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Related to euphuism: euphuistic
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  • noun

Words related to euphuism

any artificially elegant style of language

an elegant style of prose of the Elizabethan period

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Shakespeare would later satirize the style by having Falstaff speak using Euphuism in Henry the Fourth, Part One (circa 1596) as he imitates the king, but the technique has been recognized in other plays as well.
derision to which euphuism was subject in the closing decade of the
The carrot is not a treat" is an overly broad euphuism that characterizes the three flaws in the application of incentives in Iraq: reconstruction projects are not incentive-based; the reconstruction of Iraq has not progressed in a holistic fashion; and the manner in which reconstruction is occurring fails to empower the government of Iraq.
15) Marius also encounters two other, very different modes of practice and belief before encountering Cyrenaicism: these are Euphuism (16) and Heracliteanism.
This style was linked by contemporary critics with the Euphuism of Lyly and with a foreign, decadent mannerism believed to surface repeatedly in English literature; Ostermark-Johansen further relates Swinburne's approach here to the theories of French art criticism, which suggested that the artist in effect mesmerizes the spectator by means of the work of art.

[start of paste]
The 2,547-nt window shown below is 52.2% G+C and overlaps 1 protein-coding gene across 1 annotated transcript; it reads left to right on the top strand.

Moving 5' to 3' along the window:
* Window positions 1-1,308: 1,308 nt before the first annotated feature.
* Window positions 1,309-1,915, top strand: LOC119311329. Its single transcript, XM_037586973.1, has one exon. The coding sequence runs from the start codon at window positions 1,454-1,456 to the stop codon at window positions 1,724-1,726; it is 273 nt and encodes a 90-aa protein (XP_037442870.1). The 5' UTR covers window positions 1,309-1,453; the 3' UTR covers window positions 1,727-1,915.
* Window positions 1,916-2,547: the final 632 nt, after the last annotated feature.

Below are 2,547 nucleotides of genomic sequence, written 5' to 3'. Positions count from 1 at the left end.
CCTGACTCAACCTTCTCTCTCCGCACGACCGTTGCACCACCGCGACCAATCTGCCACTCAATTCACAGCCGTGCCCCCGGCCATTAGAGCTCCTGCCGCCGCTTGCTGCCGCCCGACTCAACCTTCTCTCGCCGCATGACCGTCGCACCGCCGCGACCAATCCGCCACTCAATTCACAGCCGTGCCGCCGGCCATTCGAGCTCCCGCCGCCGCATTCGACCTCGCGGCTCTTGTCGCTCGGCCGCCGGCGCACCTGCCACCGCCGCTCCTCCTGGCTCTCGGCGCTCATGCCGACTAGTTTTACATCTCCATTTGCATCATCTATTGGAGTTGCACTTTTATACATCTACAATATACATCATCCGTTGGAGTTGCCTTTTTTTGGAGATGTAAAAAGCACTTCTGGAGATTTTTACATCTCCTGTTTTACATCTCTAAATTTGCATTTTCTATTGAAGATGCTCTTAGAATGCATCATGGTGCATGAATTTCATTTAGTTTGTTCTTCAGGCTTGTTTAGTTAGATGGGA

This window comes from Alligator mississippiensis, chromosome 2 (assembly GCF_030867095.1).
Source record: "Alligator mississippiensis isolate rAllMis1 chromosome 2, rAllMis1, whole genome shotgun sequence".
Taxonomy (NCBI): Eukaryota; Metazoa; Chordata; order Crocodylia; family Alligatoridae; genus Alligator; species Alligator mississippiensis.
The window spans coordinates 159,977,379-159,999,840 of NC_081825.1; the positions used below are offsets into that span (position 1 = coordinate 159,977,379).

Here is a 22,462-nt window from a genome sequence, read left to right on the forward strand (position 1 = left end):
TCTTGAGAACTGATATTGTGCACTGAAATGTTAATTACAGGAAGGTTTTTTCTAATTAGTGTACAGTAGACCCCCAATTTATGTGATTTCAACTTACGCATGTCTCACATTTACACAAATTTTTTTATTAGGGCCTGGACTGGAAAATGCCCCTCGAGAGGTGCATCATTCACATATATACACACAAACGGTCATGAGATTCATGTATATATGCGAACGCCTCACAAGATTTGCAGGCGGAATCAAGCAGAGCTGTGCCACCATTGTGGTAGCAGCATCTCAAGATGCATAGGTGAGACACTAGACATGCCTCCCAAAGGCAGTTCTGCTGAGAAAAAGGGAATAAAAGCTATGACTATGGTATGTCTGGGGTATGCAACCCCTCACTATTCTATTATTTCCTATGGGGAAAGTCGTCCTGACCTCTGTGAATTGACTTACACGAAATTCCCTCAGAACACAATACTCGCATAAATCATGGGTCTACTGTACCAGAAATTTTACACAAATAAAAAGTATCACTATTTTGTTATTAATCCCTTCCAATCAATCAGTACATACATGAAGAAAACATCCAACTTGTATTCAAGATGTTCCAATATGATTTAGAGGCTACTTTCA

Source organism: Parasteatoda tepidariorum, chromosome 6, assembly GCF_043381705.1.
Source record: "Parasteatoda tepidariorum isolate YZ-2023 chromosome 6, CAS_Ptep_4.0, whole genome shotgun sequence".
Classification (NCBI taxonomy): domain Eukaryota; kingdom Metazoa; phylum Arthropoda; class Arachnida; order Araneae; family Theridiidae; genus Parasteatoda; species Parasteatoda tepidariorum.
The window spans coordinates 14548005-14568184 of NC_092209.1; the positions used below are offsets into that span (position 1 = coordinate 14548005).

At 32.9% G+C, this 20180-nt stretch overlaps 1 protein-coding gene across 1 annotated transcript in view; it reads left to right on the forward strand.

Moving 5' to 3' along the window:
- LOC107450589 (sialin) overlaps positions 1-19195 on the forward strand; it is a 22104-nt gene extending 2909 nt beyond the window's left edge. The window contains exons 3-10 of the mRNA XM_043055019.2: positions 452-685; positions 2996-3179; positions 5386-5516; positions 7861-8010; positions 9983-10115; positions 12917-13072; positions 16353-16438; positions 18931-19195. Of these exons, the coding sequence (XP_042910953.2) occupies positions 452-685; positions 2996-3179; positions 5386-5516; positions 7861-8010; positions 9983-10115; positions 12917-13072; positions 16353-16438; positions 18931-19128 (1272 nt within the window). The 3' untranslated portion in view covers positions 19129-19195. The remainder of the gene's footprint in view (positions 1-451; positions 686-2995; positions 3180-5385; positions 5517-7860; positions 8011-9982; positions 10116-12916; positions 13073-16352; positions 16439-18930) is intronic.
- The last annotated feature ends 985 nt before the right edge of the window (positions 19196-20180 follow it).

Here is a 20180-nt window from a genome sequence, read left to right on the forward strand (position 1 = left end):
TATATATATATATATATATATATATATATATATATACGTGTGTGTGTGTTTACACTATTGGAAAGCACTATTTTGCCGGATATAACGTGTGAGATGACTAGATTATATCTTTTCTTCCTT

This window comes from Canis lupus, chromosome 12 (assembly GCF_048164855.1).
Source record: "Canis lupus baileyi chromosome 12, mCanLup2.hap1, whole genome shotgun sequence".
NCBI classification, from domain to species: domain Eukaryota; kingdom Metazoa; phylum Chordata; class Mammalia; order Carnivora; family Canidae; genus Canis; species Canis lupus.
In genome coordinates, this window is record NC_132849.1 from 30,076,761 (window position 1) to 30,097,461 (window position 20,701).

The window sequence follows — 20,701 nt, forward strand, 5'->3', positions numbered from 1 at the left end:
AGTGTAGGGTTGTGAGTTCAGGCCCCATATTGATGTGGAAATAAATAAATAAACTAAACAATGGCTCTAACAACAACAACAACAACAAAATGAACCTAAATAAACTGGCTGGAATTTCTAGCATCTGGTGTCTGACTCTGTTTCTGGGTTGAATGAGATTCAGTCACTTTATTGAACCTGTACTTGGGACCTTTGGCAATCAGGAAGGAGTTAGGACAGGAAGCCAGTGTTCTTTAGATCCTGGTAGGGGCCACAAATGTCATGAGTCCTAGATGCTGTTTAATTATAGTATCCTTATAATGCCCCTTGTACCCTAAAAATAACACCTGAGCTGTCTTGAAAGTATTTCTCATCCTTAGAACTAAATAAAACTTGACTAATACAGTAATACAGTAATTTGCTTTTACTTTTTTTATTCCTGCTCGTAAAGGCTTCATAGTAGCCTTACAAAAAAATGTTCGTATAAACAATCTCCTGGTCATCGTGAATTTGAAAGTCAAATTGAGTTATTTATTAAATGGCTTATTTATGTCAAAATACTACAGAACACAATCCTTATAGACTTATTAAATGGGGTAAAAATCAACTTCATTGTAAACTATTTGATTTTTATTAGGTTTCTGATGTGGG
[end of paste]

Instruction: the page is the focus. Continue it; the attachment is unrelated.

Hussey (7)--this comedy (compared, for example, to Troilus and Cressida, or to The Winter's Tale) does not seem to be of particular interest; Blake largely quotes it to illustrate the use of the subjunctive, (8) Hulme provides some brilliant readings of a few puns, (9) and Hussey points out those features of the play for which it is, in most commentaries, acclaimed: Dogberry's malapropisms and the frequent use of euphuism.
Noting Apuleius's cosmopolitan education in Carthage, Athens, and Rome, MacNeice finds in him a striking example of that doubleness that is so characteristic of the Roman novel: 'elegance and earthiness, euphuism and realism, sophistication and love of folk-lore, Rabelaisian humour and lyrical daintiness, Platonism and belief in witchcraft, mysticism and salty irony'.
Vertiginous virtuosity is what this reader expects, whether early comic euphuism or late romantic compactions, or the deeply troubled expressive manners of plays like Troilus and Cressida or Ali's Well.
Having defended Ormsby's flourishes generally, I must also admit thinking that he falls at moments into a euphuism compounded of inkhorn vocabulary and excess alliteration.
Devices that appeal to the ear - alliteration, assonance, consonance, homoioptoton, syntactic parallelism, doublets, antithesis - place this speech within the stylistic tradition of Euphuism.